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FBI's Comey: It makes me 'mildly nauseous' to think I may have affected election

  • FBI Director James Comey tells a Senate committee he stands behind his letter that shook up the final days of last year's presidential election.
  • He says and he would do it again.

FBI Director James Comey told a Senate committee Wednesday he stands behind his letter that shook up the final days of last year's presidential election — and he would do it again.

Still, he said his decision to tell Congress that the FBI had found new emails that could be relevant to Hillary Clinton's private email server was not an easy one.

"This was terrible. It makes me mildly nauseous to think we might have had some impact on the election," Comey told the Senate Judiciary Committee. "I would make the same decision."

At the panel's routine hearing on oversight, the FBI director was grilled about the investigations into alleged Russian meddling in the election and into Clinton's use of a private email server at the State Department. Some Republicans defended Comey's actions and pressed him to reveal what evidence underpins accusations of Trump campaign contacts with Russia.

Two investigations, only one revealed

While the campaign was still ongoing, Comey did not reveal the existence of the Russia probe, but he did tell Congress that the FBI discovered thousands of messages from the Clinton email domain on the computer of disgraced politician Anthony Weiner, who was married to Clinton aide Huma Abedin. Democrats repeatedly questioned the FBI director about his decision-making process when he sent the letter on Oct. 28, just days before the election.

Animated as he defended his actions, Comey said he has tried over the course of his career to avoid taking any action ahead of an election that could potentially affect the vote. When considering whether to reveal the discovery of the emails, Comey said he considered the "catastrophic" implications of concealing the findings and the "very bad" effects of them potentially becoming public.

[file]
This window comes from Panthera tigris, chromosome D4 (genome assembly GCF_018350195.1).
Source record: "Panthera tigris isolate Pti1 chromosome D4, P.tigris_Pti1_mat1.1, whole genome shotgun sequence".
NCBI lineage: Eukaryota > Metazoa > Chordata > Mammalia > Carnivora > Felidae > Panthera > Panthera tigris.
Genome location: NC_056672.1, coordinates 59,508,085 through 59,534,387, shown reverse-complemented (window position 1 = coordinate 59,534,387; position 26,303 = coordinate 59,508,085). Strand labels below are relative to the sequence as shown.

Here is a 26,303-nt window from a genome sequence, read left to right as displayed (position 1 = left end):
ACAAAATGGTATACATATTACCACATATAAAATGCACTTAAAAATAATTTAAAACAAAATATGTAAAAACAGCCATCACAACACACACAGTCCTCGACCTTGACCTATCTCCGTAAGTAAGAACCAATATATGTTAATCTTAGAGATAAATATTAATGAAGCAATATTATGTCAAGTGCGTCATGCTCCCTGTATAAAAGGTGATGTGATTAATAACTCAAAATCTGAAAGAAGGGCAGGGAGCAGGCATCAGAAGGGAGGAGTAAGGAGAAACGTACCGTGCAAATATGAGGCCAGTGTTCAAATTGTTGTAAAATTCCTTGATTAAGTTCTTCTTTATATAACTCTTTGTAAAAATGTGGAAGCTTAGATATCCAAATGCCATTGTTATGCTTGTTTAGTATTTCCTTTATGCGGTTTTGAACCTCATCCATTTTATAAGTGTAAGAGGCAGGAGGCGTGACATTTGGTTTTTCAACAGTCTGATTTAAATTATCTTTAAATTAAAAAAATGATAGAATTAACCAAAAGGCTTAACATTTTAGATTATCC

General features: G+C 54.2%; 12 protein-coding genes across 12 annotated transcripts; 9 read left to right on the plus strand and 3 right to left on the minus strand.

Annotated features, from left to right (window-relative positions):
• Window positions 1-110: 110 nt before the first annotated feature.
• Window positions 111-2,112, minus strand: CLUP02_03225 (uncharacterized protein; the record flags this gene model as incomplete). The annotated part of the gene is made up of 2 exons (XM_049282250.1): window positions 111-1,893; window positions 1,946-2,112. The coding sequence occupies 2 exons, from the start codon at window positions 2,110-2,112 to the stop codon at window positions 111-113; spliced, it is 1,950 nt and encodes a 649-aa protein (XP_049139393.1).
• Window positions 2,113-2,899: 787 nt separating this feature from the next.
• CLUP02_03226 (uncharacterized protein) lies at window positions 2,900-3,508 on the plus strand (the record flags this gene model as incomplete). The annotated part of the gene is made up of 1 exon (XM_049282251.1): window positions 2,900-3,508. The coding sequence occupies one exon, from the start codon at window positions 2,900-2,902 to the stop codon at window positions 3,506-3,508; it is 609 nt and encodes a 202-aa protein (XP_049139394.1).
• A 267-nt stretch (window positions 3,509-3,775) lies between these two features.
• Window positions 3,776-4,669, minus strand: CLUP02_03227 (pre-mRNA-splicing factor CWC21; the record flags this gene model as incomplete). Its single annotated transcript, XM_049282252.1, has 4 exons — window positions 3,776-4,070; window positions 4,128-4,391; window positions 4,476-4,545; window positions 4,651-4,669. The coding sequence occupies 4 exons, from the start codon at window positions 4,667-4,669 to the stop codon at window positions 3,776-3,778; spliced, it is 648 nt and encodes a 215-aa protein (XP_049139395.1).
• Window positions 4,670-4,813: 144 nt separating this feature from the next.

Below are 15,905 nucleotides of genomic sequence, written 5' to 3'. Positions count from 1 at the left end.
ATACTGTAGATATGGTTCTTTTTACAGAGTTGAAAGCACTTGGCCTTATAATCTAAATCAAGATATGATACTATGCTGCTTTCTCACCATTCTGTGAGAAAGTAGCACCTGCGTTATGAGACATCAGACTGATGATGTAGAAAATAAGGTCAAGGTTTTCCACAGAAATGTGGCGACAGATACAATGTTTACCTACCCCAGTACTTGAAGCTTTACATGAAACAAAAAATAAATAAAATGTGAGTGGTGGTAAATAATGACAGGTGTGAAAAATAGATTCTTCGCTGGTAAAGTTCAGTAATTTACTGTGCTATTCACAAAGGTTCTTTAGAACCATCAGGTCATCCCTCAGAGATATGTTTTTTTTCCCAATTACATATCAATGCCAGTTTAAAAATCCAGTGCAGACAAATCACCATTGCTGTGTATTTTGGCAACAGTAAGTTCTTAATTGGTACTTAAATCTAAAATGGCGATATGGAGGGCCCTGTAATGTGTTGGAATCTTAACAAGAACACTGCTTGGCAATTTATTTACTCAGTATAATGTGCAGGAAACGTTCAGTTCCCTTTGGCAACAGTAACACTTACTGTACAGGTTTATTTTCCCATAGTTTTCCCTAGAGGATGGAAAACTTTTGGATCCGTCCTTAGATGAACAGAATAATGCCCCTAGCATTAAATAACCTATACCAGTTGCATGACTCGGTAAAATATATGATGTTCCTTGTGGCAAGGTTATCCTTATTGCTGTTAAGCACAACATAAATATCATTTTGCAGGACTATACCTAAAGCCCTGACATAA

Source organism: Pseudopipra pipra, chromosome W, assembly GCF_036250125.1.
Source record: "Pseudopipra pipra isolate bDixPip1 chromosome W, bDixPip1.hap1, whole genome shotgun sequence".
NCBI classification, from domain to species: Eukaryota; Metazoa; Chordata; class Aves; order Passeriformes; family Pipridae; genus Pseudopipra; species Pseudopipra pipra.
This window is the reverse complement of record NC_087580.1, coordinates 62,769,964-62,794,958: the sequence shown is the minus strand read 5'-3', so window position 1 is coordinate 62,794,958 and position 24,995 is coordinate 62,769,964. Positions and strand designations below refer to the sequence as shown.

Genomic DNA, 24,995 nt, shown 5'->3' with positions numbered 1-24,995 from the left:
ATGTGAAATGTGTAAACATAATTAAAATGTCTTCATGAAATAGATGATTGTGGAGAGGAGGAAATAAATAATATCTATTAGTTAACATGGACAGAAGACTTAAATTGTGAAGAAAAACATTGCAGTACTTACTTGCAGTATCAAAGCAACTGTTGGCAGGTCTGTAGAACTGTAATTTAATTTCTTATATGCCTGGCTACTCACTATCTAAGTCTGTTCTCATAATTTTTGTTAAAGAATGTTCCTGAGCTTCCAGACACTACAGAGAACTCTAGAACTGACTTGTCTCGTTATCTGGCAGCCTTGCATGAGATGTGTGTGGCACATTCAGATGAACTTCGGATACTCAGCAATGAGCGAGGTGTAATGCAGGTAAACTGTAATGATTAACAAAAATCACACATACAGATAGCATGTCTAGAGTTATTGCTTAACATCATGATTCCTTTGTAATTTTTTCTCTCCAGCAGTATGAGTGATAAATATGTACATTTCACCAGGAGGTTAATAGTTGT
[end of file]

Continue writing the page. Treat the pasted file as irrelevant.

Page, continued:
Comey said he notified lawmakers about the Clinton-related findings because he had "testified under oath repeatedly" that the investigation was over. Comey said he thought he treated the investigations the same because he did not reveal either probe at their outset.

"If I were not to speak about that, it would be a disastrous, catastrophic concealment," Comey said, repeatedly hitting his hand on the table in front of him.

Comey told lawmakers that those emails marked a major development at the time because investigators thought they may include missing messages.

"If you were standing there, staring at that on October 28, would you really conceal that?" he asked.

In a public appearance Tuesday, Clinton said she had been on track to win November's election until a combination of factors, including Comey's Oct. 28 letter to Congress saying that he would review new emails potentially related to her server, derailed her. While the letter's effect on the election is impossible to ascertain, some Democrats have derided the decision, especially given that the FBI's subsequent review did not lead it to change its previous conclusions about Clinton.

Comey confirmed in March that the FBI is conducting a counterintelligence investigation into Russian influence on the election, including any possible contacts between then-candidate Donald Trump's associates and Moscow. He said the investigation began in July. Critics have questioned why he did not reveal that probe but sent the letter to Congress about the Clinton emails.

Trump has repeatedly denied any collusion with Russia, and Moscow has denied the U.S. intelligence community's conclusions that it meddled in the election.

Republican Sen. John Cornyn of Texas backed Comey's actions, calling it "sad" for people to "condemn" him for telling lawmakers about the emails.

"You were placed in an incredibly difficult position," Cornyn said. "You did the best you could."

Some Democrats echoed Clinton in alleging that Comey's decision affected the election's outcome. Committee ranking member Sen. Dianne Feinstein of California, who pressed Comey about why the letter to Congress was necessary, said the FBI was "noticeably silent" on the Russia probe but made an "explosive announcement" about Clinton just days before an election.

Comey added that he does not expect the FBI will say "another peep" about the investigation into Russian meddling until it is finished.

That probe is still active.

Watch: Comey testifies on the Hill